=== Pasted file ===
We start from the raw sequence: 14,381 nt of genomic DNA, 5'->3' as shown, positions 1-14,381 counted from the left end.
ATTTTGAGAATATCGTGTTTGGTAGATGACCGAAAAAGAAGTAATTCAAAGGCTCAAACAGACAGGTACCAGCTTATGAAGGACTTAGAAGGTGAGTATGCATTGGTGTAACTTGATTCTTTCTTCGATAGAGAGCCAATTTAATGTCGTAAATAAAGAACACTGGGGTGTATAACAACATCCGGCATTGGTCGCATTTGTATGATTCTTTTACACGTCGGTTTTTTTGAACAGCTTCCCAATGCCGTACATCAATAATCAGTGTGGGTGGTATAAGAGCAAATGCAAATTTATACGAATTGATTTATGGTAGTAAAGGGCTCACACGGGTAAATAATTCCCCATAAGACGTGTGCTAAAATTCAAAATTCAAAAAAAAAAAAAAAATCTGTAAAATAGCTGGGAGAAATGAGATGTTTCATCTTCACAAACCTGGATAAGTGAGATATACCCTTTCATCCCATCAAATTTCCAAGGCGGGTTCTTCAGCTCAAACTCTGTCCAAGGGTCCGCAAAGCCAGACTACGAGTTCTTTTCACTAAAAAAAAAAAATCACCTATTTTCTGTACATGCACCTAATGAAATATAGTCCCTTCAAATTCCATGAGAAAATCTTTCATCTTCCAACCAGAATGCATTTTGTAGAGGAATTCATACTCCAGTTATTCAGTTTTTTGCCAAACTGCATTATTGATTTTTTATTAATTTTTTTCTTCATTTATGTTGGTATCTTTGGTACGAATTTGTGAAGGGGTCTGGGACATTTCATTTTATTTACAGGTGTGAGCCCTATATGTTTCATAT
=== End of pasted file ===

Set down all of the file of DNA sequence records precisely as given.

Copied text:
We start from the raw sequence: 14,381 nt of genomic DNA, 5'->3' as shown, positions 1-14,381 counted from the left end.
ATTTTGAGAATATCGTGTTTGGTAGATGACCGAAAAAGAAGTAATTCAAAGGCTCAAACAGACAGGTACCAGCTTATGAAGGACTTAGAAGGTGAGTATGCATTGGTGTAACTTGATTCTTTCTTCGATAGAGAGCCAATTTAATGTCGTAAATAAAGAACACTGGGGTGTATAACAACATCCGGCATTGGTCGCATTTGTATGATTCTTTTACACGTCGGTTTTTTTGAACAGCTTCCCAATGCCGTACATCAATAATCAGTGTGGGTGGTATAAGAGCAAATGCAAATTTATACGAATTGATTTATGGTAGTAAAGGGCTCACACGGGTAAATAATTCCCCATAAGACGTGTGCTAAAATTCAAAATTCAAAAAAAAAAAAAAAATCTGTAAAATAGCTGGGAGAAATGAGATGTTTCATCTTCACAAACCTGGATAAGTGAGATATACCCTTTCATCCCATCAAATTTCCAAGGCGGGTTCTTCAGCTCAAACTCTGTCCAAGGGTCCGCAAAGCCAGACTACGAGTTCTTTTCACTAAAAAAAAAAAATCACCTATTTTCTGTACATGCACCTAATGAAATATAGTCCCTTCAAATTCCATGAGAAAATCTTTCATCTTCCAACCAGAATGCATTTTGTAGAGGAATTCATACTCCAGTTATTCAGTTTTTTGCCAAACTGCATTATTGATTTTTTATTAATTTTTTTCTTCATTTATGTTGGTATCTTTGGTACGAATTTGTGAAGGGGTCTGGGACATTTCATTTTATTTACAGGTGTGAGCCCTATATGTTTCATAT